let Self { id, email, first_name, last_name } = self;
        User {
            id: id.0,
            email: email.0,
            first_name,
            last_name,
        }
    }
}

Let's test it out. The following snippet compiles as expected:

let greyblake = User::builder()
    .id("13")
    .email("greyblake@example.com")
    .first_name("Sergey")
    .build();

While this one does not:

let greyblake = User::builder()
    .id("13")      // <-- email is missing
    .first_name("Sergey")
    .build();

Error:

15 | struct UserBuilder<I, E> {
   | ------------------------ method `build` not found for this
...
93 |         .build();
   |          ^^^^^ method not found in `UserBuilder<Id, NoEmail>`
   |
   = note: the method was found for
           - `UserBuilder<Id, Email>`

Assuming that descriptive type names (NoEmail and Email) are used, the produced error message must be sufficient to understand the error cause and help to figure out how to fix it (for this example an email value needs to be set).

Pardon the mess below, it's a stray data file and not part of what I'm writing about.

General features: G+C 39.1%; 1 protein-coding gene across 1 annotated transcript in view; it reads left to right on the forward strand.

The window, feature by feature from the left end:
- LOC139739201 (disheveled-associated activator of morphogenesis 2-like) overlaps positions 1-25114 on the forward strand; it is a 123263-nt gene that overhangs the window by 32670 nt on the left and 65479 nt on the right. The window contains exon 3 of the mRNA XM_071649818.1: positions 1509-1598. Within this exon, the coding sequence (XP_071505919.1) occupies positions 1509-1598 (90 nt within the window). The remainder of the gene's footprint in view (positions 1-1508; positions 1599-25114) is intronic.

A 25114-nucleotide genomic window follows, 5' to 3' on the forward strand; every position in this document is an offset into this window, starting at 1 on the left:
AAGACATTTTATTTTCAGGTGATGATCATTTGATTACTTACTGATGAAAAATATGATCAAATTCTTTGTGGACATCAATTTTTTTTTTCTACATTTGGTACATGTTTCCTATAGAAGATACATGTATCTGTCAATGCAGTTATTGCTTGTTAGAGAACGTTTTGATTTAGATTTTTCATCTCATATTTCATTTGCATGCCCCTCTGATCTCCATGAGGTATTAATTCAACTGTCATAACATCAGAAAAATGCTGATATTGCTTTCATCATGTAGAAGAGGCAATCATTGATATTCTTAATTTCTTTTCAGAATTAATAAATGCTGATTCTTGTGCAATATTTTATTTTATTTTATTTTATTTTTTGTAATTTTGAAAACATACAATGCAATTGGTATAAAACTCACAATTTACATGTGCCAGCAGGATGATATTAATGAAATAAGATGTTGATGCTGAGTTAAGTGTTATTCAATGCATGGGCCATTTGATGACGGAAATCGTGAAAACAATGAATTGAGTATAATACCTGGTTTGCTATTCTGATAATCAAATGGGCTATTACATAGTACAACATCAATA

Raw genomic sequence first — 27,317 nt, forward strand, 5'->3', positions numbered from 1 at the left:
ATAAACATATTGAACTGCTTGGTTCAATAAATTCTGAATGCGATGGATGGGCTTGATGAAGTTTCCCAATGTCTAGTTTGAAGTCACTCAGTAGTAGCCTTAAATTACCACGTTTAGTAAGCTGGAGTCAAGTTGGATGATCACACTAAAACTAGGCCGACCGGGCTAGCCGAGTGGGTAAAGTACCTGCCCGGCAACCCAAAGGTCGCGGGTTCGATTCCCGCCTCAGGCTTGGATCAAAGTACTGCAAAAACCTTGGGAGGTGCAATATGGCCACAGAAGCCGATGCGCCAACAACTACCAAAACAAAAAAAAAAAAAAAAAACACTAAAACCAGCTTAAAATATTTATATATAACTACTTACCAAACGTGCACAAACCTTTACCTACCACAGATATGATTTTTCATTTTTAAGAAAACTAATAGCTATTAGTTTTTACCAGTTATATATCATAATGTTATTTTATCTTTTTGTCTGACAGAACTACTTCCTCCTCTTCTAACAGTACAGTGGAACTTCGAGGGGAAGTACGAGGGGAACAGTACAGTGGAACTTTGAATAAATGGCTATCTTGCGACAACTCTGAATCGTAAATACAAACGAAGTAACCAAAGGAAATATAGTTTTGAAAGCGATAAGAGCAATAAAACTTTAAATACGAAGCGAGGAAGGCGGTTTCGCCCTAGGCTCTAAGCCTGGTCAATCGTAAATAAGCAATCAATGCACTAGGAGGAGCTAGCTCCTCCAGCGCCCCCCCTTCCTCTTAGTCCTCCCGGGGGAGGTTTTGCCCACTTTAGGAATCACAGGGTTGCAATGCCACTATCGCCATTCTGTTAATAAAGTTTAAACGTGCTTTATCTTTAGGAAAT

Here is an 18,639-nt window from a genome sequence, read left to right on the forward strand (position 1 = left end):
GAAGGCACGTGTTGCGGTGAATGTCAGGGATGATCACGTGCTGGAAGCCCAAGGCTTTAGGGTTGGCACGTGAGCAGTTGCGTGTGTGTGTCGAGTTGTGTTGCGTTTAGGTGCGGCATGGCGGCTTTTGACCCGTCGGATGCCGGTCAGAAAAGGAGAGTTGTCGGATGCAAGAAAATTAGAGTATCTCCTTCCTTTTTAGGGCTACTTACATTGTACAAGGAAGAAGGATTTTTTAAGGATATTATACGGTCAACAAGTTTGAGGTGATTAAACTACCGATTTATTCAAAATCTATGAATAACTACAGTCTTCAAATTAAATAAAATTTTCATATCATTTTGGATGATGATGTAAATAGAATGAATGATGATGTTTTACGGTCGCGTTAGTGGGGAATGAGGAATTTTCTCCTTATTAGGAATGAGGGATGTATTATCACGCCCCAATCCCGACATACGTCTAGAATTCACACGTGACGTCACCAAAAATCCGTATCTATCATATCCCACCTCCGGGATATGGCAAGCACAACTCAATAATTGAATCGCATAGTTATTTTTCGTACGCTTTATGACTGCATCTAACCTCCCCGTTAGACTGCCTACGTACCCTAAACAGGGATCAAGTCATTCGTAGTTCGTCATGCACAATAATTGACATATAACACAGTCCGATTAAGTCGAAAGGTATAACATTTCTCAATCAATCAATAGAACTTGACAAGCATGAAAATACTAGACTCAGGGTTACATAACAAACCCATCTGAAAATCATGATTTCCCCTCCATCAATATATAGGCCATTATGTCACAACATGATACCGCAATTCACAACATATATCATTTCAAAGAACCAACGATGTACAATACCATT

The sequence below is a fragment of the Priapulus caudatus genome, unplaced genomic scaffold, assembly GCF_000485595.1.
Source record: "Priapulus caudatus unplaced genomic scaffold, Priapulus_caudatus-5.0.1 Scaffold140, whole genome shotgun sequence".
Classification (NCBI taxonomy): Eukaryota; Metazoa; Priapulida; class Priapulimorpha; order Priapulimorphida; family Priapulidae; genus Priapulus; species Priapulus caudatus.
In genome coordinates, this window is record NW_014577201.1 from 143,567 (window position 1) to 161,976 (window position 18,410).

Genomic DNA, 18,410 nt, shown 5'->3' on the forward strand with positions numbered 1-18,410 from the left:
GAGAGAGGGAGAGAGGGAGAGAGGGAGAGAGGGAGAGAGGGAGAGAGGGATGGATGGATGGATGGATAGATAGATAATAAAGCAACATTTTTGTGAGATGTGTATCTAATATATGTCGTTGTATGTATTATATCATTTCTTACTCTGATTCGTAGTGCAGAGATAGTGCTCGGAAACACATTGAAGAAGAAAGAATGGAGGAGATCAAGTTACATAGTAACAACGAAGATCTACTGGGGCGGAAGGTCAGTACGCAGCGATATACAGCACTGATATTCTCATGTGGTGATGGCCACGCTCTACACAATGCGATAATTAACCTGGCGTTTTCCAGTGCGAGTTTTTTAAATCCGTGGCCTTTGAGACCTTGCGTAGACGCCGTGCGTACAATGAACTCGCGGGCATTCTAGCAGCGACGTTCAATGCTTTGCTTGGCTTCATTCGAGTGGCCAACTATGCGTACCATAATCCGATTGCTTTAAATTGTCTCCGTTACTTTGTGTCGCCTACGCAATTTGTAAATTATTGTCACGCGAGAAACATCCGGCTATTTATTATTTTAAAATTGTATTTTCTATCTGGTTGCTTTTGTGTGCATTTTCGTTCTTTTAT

See the complete code in the Rust playground.

Now we are done. And yes, this approach is also not without cons:

So make your trade-offs wisely.

Typed builder

In practice you probably should consider using typed-builder crate instead of crafting the builder manually:

use typed_builder::TypedBuilder;

#[derive(Debug, TypedBuilder)]
struct User {
    id: String,
    email: String,
    #[builder(default)]
    first_name: Option<String>,
    #[builder(default)]
    last_name: Option<String>,
}

fn main() {
    let greyblake = User::builder()
        .id("13".into())
        .email("greyblake@example.com".into())
        .first_name(Some("Sergey".into()))
        .build();
    dbg!(greyblake);
}

Thanks to sasik520 for pointing to this crate on reddit.

Summary

In this article, it was shown how typestate can be used together with builder pattern to enforce correct usage of the second one.

Some of the common use cases for typestate:

The inspiration for this article was taken from the following resources which I recommend you to check out:

Discussion on Reddit

P.S.

Originally I was planning to write an article about Phantom Builder pattern. In essence, phantom builder is just a very specific case of builder and typestate when state field is never used at runtime (hence the name).